The offense known as “handling the ball” involves deliberate contact with the ball by a player’s hand or arm (including fingertips, upper arm, or outer shoulder). “Deliberate contact” means that the player could have avoided the touch but chose not to, that the player’s arms were not in a normal playing position at the time, or that the player deliberately continued an initially accidental contact for the purpose of gaining an unfair advantage. Moving hands or arms instinctively to protect the body when suddenly faced with a fast approaching ball does not constitute deliberate contact unless there is subsequent action to direct the ball once contact is made. Likewise, placing hands or arms to protect the body at a free kick or similar restart is not likely to produce an infringement unless there is subsequent action to direct or control the ball. The fact that a player may benefit from the ball contacting the hand does not transform the otherwise accidental event into an infringement. A player infringes the Law regarding handling the ball even if direct contact is avoided by holding something in the hand (clothing, shinguard, etc.).

NOTE: In most cases in the Laws of the Game, the words “touch,” “play,” and “make contact with” mean the same thing. This is not true in the case of deliberate handling, where the touch, play, or contact by the offending player must be planned and deliberate.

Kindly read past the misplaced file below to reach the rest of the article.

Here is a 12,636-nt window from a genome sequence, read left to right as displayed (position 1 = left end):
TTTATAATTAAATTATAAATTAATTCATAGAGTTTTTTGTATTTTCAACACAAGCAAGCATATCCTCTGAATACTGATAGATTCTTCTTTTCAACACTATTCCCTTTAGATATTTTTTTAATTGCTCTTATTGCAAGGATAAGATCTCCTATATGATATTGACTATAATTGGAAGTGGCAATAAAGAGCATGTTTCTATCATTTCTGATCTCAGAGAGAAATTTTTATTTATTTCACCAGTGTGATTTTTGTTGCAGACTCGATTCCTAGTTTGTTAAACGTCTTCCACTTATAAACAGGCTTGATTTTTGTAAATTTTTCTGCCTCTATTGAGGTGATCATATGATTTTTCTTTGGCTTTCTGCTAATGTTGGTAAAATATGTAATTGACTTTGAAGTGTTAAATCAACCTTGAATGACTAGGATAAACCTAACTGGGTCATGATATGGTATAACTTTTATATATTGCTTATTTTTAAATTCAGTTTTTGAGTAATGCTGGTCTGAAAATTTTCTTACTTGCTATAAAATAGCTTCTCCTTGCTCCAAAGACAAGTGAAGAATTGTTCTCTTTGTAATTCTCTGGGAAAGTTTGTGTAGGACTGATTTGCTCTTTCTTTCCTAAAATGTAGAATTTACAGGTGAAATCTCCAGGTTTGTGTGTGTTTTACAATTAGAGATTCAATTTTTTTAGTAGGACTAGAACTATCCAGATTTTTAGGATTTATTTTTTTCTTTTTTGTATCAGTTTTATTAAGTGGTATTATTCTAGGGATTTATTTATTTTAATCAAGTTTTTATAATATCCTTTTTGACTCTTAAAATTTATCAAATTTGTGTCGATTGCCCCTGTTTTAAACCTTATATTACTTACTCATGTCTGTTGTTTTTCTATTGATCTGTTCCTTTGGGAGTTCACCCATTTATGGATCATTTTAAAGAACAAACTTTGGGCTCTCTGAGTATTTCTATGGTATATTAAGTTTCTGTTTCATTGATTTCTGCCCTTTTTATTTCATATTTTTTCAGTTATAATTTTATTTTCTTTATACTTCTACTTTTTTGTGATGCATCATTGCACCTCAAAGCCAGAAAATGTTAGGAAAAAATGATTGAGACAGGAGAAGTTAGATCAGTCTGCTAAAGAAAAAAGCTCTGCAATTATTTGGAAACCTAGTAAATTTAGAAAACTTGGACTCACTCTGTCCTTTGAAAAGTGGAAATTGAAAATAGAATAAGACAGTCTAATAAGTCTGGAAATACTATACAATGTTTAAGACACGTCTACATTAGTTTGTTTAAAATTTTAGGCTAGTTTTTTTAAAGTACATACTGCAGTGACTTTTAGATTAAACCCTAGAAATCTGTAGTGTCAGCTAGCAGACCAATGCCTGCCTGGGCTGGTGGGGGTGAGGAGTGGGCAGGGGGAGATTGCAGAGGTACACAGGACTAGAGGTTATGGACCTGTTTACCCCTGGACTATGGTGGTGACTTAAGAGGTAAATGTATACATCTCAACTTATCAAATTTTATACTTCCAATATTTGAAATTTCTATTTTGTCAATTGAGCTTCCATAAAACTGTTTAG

The rule of thumb for referees is that it is handling if the player plays the ball, but not handling if the ball plays the player. The referee should punish only deliberate handling of the ball, meaning only those actions when the player (and not the goalkeeper within the ‘keeper’s own penalty area) strikes or propels the ball with the hand or arm (shoulder to tip of fingers).

If it turns out that the decisions you saw were likely in violation of the Laws and of the guidance given in the Advice to Referees, you should consider reporting the matter to the State Director of Instruction, so that the referee can be counseled. This would mean including date, place, and time of the game in which they occurred.


During a recent Men’s intramural game the Goal Keeper went for a low hard shot and collected the ball but due to his momentum running for the ball and a wet field, he slid outside the penalty area. In my opinion he was unable to stop and slid out by a few feet but did have possession of the ball when he slid out. Immediately the attacking team was calling for a “hand ball”. In my opinion he played the ball in the area and did not deliberately handle the ball outside the penalty area. I allowed him to get up and go inside the area and release the ball. After the match several players and referees approached me and disagreed with my call saying I should have awarded a DFK. Your opinion please.

USSF answer (August 11, 2009):
Our opinion, and it is strictly opinion, is that if the condition of the field caused the goalkeeper to handle the ball outside the penalty area, the referee COULD apply the common sense notion of a “trifling offense” and do as you did, allowing the goalkeeper to return to the penalty area and release the ball into play for others.